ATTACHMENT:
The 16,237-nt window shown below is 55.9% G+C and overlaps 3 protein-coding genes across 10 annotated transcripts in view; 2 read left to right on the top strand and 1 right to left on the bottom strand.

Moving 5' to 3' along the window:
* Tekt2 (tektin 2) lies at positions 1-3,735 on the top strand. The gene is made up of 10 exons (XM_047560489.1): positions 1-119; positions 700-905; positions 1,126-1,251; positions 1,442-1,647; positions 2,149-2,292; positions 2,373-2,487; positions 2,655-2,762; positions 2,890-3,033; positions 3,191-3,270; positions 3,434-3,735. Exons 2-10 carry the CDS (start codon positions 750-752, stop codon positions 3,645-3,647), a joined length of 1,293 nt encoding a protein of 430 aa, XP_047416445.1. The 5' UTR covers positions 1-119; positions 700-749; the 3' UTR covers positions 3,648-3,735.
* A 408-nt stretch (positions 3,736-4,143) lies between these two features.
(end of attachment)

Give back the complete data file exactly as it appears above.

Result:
The 16,237-nt window shown below is 55.9% G+C and overlaps 3 protein-coding genes across 10 annotated transcripts in view; 2 read left to right on the top strand and 1 right to left on the bottom strand.

Moving 5' to 3' along the window:
* Tekt2 (tektin 2) lies at positions 1-3,735 on the top strand. The gene is made up of 10 exons (XM_047560489.1): positions 1-119; positions 700-905; positions 1,126-1,251; positions 1,442-1,647; positions 2,149-2,292; positions 2,373-2,487; positions 2,655-2,762; positions 2,890-3,033; positions 3,191-3,270; positions 3,434-3,735. Exons 2-10 carry the CDS (start codon positions 750-752, stop codon positions 3,645-3,647), a joined length of 1,293 nt encoding a protein of 430 aa, XP_047416445.1. The 5' UTR covers positions 1-119; positions 700-749; the 3' UTR covers positions 3,648-3,735.
* A 408-nt stretch (positions 3,736-4,143) lies between these two features.